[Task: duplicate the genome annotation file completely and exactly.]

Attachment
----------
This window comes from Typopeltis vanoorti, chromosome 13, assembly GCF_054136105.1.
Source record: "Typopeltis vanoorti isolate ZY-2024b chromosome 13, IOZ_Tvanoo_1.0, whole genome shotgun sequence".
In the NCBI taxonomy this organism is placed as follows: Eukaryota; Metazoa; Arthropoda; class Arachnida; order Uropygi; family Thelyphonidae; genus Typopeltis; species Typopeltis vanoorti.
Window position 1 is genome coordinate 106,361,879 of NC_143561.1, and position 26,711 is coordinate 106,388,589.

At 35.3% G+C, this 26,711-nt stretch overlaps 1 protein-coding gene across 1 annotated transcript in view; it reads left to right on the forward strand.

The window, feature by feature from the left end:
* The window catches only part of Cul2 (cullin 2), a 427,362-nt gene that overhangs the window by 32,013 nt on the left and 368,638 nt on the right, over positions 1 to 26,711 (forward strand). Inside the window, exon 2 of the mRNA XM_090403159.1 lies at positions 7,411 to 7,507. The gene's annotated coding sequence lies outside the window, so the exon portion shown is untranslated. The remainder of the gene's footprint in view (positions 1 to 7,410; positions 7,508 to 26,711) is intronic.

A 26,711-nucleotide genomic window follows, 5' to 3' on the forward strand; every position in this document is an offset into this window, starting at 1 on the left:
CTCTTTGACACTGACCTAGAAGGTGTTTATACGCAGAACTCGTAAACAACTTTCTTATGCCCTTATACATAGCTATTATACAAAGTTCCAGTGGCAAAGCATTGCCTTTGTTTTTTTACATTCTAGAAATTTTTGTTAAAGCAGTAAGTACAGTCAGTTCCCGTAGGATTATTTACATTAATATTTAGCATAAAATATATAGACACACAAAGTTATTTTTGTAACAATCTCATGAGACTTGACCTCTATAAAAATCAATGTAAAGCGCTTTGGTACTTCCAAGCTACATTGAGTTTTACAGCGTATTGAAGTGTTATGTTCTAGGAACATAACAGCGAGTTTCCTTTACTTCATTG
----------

This window comes from Typopeltis vanoorti, chromosome 13, assembly GCF_054136105.1.
Source record: "Typopeltis vanoorti isolate ZY-2024b chromosome 13, IOZ_Tvanoo_1.0, whole genome shotgun sequence".
In the NCBI taxonomy this organism is placed as follows: Eukaryota; Metazoa; Arthropoda; class Arachnida; order Uropygi; family Thelyphonidae; genus Typopeltis; species Typopeltis vanoorti.
Window position 1 is genome coordinate 106,361,879 of NC_143561.1, and position 26,711 is coordinate 106,388,589.

At 35.3% G+C, this 26,711-nt stretch overlaps 1 protein-coding gene across 1 annotated transcript in view; it reads left to right on the forward strand.

The window, feature by feature from the left end:
* The window catches only part of Cul2 (cullin 2), a 427,362-nt gene that overhangs the window by 32,013 nt on the left and 368,638 nt on the right, over positions 1 to 26,711 (forward strand). Inside the window, exon 2 of the mRNA XM_090403159.1 lies at positions 7,411 to 7,507. The gene's annotated coding sequence lies outside the window, so the exon portion shown is untranslated. The remainder of the gene's footprint in view (positions 1 to 7,410; positions 7,508 to 26,711) is intronic.

A 26,711-nucleotide genomic window follows, 5' to 3' on the forward strand; every position in this document is an offset into this window, starting at 1 on the left:
CTCTTTGACACTGACCTAGAAGGTGTTTATACGCAGAACTCGTAAACAACTTTCTTATGCCCTTATACATAGCTATTATACAAAGTTCCAGTGGCAAAGCATTGCCTTTGTTTTTTTACATTCTAGAAATTTTTGTTAAAGCAGTAAGTACAGTCAGTTCCCGTAGGATTATTTACATTAATATTTAGCATAAAATATATAGACACACAAAGTTATTTTTGTAACAATCTCATGAGACTTGACCTCTATAAAAATCAATGTAAAGCGCTTTGGTACTTCCAAGCTACATTGAGTTTTACAGCGTATTGAAGTGTTATGTTCTAGGAACATAACAGCGAGTTTCCTTTACTTCATTG